Swainsona formosa may seem to be an unlikely plant to include in this list. However a roughly 5square metres front yard of a house in the town has been sown completely to the Sturt’s Desert Pea. The owner described to me that he threw a handful of seed over the yellow gravel he had spread over the area which may have been lawn before. He did it at this time of the year relying on natural rainfall to germinate the seed. He applied some extra water during the height of summer to keep them going. The result was a gorgeous display of red flowers with the black eye, against the grey green foliage. He showed me where more  seed was germinating in some of the bare patches. He also had an abundance of seed pods filled with seed, a handful of which he generously  gave to me.

 

Australian plants growing overseas.

Grevillea robusta (Silky Oak)

 

I had the opportunity to travel to Ethiopia, and what should greet me on leaving the airport but a stand of Grevillea robusta (Silky Oak), Acacia mearnsii (Black Wattle), a Melaleuca I didn’t recognize and a Eucalyptus species. (Who would have thought I would need Ivan Holliday’s book on Melaleucas in an overseas country?) Having seen these, my eyes picked them out constantly during our stay. There were forests of Eucalypts, attempts to keep Eucalypts going as street trees, and I noticed in some local nurseries, advanced plants of Eucalypts, Acacia and Grevillea robusta. In the grounds of the place where we stayed were Callistemon (Bottlebrush) species which looked like forms of Callistemon viminalis.

It was a difficult exercise to determine what plants were the naturally occurring species in the country side of Ethiopia. There had been much clearing of vegetation, and because the naturally occurring plants were much slower growing, they were not replaced. The need for wood for fuel and building supplies compromised the revegetation programmes.

Over the years many Australian species have been propagated in foreign nurseries and proved to be popular garden and pot plants for gardeners interested in the foliage and many unusual flower forms.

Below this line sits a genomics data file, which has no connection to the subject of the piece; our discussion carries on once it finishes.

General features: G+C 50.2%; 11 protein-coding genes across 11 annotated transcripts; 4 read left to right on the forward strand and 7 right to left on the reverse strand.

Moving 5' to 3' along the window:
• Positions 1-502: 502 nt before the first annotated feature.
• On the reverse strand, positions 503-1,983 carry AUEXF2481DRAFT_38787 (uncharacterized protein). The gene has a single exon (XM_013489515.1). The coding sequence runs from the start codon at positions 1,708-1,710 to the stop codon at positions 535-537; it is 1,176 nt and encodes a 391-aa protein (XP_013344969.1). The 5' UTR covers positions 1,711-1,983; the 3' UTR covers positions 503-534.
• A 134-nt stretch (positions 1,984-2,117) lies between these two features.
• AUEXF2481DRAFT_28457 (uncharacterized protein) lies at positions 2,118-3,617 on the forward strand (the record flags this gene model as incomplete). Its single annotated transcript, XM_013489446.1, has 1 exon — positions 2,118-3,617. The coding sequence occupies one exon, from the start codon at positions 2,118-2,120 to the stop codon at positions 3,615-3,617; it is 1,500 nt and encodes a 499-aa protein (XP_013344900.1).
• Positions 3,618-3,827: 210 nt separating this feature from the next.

Anigozanthos flavidus (Tall Kangaroo Paw)

I have just planted three of these plants. They were quite tight in their pots but were making new shoots so I decided to take a chance and put them in as they were. Mine are a yellow-green  colour, but you can also get pink, orange, red, yellow or green, and sometimes mixed colours. The usual colour is the yellow -green

Two have gone onto a raised mound, and the third at ground level but with a dose of gypsum in case there is clay below the root ball. Mounds need only be 120 mm above ground level to achieve the drainage required.

This is the hardiest of the kangaroo paws and is used in breeding the new hybrids that are in many nurseries these days. I must say that I like the species plants even though I admire the new colours.

The strappy leaves on this plant can grow up to a metre tall and the clump to a metre across. However the flower spikes can grow to two metres . The seed I was given came from plants that had these very tall spikes and many flowers on the stalk.

It grows best in moist, light to medium soils, in partial to full sun, but will tolerate dappled shade. It can be damaged by frost.

Black ink disease is a problem in misty areas or locations where there is not enough air movement. Slugs and snails will cause a lot of damage.